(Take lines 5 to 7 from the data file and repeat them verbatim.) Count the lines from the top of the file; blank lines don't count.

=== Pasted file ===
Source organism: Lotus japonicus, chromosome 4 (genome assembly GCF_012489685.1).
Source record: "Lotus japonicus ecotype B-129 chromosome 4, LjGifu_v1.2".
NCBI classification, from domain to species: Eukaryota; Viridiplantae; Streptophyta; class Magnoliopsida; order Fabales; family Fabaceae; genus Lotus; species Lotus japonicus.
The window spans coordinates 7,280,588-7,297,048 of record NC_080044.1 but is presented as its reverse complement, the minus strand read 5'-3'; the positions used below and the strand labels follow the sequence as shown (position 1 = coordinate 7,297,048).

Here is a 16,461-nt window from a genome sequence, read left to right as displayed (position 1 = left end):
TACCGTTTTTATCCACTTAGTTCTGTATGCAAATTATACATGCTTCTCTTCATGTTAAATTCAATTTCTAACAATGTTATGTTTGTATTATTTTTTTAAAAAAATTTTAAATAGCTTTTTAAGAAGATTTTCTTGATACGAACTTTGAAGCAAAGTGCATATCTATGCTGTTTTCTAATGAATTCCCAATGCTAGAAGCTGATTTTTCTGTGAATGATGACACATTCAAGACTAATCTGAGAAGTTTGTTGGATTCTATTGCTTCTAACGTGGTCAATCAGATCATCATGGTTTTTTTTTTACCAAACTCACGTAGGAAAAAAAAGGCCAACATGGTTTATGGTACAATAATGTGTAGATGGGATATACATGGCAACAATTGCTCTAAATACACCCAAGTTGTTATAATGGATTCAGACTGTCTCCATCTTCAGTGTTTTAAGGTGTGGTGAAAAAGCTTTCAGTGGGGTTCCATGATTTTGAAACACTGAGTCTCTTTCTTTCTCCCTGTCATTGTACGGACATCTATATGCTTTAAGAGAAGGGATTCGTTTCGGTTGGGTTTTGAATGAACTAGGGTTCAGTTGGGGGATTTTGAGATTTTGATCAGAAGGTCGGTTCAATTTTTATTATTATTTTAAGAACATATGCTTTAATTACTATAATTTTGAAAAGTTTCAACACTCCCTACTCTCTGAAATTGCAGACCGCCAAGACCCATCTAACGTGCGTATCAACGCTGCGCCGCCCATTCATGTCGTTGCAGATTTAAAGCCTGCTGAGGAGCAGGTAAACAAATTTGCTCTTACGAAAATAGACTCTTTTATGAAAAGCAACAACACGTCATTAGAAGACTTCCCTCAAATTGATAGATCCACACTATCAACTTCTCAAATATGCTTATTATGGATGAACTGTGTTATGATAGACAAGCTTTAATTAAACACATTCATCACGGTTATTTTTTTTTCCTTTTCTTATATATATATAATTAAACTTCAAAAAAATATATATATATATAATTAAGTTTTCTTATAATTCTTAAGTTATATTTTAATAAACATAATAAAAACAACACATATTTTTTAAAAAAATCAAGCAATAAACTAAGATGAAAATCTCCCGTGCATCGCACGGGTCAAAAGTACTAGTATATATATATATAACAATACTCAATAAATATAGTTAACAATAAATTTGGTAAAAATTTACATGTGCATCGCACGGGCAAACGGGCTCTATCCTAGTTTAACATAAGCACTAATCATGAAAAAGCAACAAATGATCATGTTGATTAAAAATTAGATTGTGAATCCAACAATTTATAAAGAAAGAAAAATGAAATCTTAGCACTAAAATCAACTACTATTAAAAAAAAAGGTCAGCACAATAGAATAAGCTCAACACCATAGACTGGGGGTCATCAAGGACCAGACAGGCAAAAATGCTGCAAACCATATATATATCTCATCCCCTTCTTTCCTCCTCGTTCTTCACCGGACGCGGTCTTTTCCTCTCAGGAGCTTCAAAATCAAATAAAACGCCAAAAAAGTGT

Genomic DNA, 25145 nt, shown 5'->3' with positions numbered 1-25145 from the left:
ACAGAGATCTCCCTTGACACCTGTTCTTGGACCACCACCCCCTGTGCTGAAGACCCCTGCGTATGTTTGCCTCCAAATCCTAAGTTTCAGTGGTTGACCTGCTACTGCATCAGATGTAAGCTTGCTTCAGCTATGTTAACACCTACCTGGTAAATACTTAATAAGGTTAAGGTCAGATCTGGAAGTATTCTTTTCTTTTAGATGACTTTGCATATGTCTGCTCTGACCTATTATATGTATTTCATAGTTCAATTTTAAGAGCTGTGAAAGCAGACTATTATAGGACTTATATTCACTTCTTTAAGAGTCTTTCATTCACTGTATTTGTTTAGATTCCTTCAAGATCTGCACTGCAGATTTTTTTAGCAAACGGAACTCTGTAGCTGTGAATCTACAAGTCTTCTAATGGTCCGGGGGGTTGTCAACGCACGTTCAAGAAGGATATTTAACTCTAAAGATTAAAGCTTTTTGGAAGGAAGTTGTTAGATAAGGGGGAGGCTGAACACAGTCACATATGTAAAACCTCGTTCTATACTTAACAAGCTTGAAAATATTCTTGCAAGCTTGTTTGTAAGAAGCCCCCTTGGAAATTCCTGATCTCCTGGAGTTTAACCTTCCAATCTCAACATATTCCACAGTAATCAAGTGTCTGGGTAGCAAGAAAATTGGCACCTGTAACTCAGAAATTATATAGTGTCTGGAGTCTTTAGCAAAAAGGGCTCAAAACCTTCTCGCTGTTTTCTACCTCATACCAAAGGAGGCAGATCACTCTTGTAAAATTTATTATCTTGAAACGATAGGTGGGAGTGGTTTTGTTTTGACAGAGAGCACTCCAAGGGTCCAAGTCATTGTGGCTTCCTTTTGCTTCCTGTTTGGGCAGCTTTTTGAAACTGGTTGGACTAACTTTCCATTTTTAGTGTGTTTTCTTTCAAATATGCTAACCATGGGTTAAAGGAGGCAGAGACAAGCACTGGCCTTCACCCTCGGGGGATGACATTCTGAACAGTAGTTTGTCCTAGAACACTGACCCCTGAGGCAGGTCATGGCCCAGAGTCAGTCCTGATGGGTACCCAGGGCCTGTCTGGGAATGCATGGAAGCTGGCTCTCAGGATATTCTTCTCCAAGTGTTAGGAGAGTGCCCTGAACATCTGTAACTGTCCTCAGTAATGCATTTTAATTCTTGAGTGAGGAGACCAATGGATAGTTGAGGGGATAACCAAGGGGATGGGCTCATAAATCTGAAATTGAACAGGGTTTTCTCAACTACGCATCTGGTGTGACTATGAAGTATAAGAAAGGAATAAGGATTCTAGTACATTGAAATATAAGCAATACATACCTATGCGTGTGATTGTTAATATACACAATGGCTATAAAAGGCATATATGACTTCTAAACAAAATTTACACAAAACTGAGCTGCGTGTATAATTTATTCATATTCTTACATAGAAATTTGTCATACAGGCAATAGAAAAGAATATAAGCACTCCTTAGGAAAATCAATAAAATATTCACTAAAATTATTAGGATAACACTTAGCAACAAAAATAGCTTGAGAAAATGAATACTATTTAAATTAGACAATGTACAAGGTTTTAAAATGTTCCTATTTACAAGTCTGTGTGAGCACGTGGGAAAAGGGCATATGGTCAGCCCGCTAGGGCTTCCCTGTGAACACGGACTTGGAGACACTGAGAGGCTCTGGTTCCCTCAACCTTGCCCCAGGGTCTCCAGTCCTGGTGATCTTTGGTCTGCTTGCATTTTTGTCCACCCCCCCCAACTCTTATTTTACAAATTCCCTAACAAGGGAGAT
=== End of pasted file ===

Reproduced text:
Here is a 16,461-nt window from a genome sequence, read left to right as displayed (position 1 = left end):
TACCGTTTTTATCCACTTAGTTCTGTATGCAAATTATACATGCTTCTCTTCATGTTAAATTCAATTTCTAACAATGTTATGTTTGTATTATTTTTTTAAAAAAATTTTAAATAGCTTTTTAAGAAGATTTTCTTGATACGAACTTTGAAGCAAAGTGCATATCTATGCTGTTTTCTAATGAATTCCCAATGCTAGAAGCTGATTTTTCTGTGAATGATGACACATTCAAGACTAATCTGAGAAGTTTGTTGGATTCTATTGCTTCTAACGTGGTCAATCAGATCATCATGGTTTTTTTTTTACCAAACTCACGTAGGAAAAAAAAGGCCAACATGGTTTATGGTACAATAATGTGTAGATGGGATATACATGGCAACAATTGCTCTAAATACACCCAAGTTGTTATAATGGATTCAGACTGTCTCCATCTTCAGTGTTTTAAGGTGTGGTGAAAAAGCTTTCAGTGGGGTTCCATGATTTTGAAACACTGAGTCTCTTTCTTTCTCCCTGTCATTGTACGGACATCTATATGCTTTAAGAGAAGGGATTCGTTTCGGTTGGGTTTTGAATGAACTAGGGTTCAGTTGGGGGATTTTGAGATTTTGATCAGAAGGTCGGTTCAATTTTTATTATTATTTTAAGAACATATGCTTTAATTACTATAATTTTGAAAAGTTTCAACACTCCCTACTCTCTGAAATTGCAGACCGCCAAGACCCATCTAACGTGCGTATCAACGCTGCGCCGCCCATTCATGTCGTTGCAGATTTAAAGCCTGCTGAGGAGCAGGTAAACAAATTTGCTCTTACGAAAATAGACTCTTTTATGAAAAGCAACAACACGTCATTAGAAGACTTCCCTCAAATTGATAGATCCACACTATCAACTTCTCAAATATGCTTATTATGGATGAACTGTGTTATGATAGACAAGCTTTAATTAAACACATTCATCACGGTTATTTTTTTTTCCTTTTCTTATATATATATAATTAAACTTCAAAAAAATATATATATATATAATTAAGTTTTCTTATAATTCTTAAGTTATATTTTAATAAACATAATAAAAACAACACATATTTTTTAAAAAAATCAAGCAATAAACTAAGATGAAAATCTCCCGTGCATCGCACGGGTCAAAAGTACTAGTATATATATATATAACAATACTCAATAAATATAGTTAACAATAAATTTGGTAAAAATTTACATGTGCATCGCACGGGCAAACGGGCTCTATCCTAGTTTAACATAAGCACTAATCATGAAAAAGCAACAAATGATCATGTTGATTAAAAATTAGATTGTGAATCCAACAATTTATAAAGAAAGAAAAATGAAATCTTAGCACTAAAATCAACTACTATTAAAAAAAAAGGTCAGCACAATAGAATAAGCTCAACACCATAGACTGGGGGTCATCAAGGACCAGACAGGCAAAAATGCTGCAAACCATATATATATCTCATCCCCTTCTTTCCTCCTCGTTCTTCACCGGACGCGGTCTTTTCCTCTCAGGAGCTTCAAAATCAAATAAAACGCCAAAAAAGTGT

Genomic DNA, 25145 nt, shown 5'->3' with positions numbered 1-25145 from the left: